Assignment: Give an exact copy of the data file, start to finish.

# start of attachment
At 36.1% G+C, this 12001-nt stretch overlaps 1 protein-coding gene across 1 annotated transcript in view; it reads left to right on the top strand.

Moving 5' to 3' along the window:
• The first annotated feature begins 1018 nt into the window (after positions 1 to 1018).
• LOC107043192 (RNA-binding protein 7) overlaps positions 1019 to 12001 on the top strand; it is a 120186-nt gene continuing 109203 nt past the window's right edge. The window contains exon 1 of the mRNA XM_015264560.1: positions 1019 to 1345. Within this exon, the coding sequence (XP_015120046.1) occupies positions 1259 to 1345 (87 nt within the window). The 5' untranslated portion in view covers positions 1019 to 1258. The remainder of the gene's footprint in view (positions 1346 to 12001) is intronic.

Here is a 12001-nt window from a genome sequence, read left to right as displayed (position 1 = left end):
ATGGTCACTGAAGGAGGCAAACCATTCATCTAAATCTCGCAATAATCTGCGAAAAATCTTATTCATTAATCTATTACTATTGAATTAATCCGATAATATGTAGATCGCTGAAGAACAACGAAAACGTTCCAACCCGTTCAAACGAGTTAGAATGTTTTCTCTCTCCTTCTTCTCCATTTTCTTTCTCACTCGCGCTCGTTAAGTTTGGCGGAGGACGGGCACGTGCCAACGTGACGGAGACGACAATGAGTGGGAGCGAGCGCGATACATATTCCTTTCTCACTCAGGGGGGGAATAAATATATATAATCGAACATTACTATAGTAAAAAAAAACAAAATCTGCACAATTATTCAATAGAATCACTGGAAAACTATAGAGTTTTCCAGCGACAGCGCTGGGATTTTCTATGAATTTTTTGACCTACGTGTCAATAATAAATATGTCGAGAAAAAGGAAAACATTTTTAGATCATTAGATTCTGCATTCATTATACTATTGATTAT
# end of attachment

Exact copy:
At 36.1% G+C, this 12001-nt stretch overlaps 1 protein-coding gene across 1 annotated transcript in view; it reads left to right on the top strand.

Moving 5' to 3' along the window:
• The first annotated feature begins 1018 nt into the window (after positions 1 to 1018).
• LOC107043192 (RNA-binding protein 7) overlaps positions 1019 to 12001 on the top strand; it is a 120186-nt gene continuing 109203 nt past the window's right edge. The window contains exon 1 of the mRNA XM_015264560.1: positions 1019 to 1345. Within this exon, the coding sequence (XP_015120046.1) occupies positions 1259 to 1345 (87 nt within the window). The 5' untranslated portion in view covers positions 1019 to 1258. The remainder of the gene's footprint in view (positions 1346 to 12001) is intronic.

Here is a 12001-nt window from a genome sequence, read left to right as displayed (position 1 = left end):
ATGGTCACTGAAGGAGGCAAACCATTCATCTAAATCTCGCAATAATCTGCGAAAAATCTTATTCATTAATCTATTACTATTGAATTAATCCGATAATATGTAGATCGCTGAAGAACAACGAAAACGTTCCAACCCGTTCAAACGAGTTAGAATGTTTTCTCTCTCCTTCTTCTCCATTTTCTTTCTCACTCGCGCTCGTTAAGTTTGGCGGAGGACGGGCACGTGCCAACGTGACGGAGACGACAATGAGTGGGAGCGAGCGCGATACATATTCCTTTCTCACTCAGGGGGGGAATAAATATATATAATCGAACATTACTATAGTAAAAAAAAACAAAATCTGCACAATTATTCAATAGAATCACTGGAAAACTATAGAGTTTTCCAGCGACAGCGCTGGGATTTTCTATGAATTTTTTGACCTACGTGTCAATAATAAATATGTCGAGAAAAAGGAAAACATTTTTAGATCATTAGATTCTGCATTCATTATACTATTGATTAT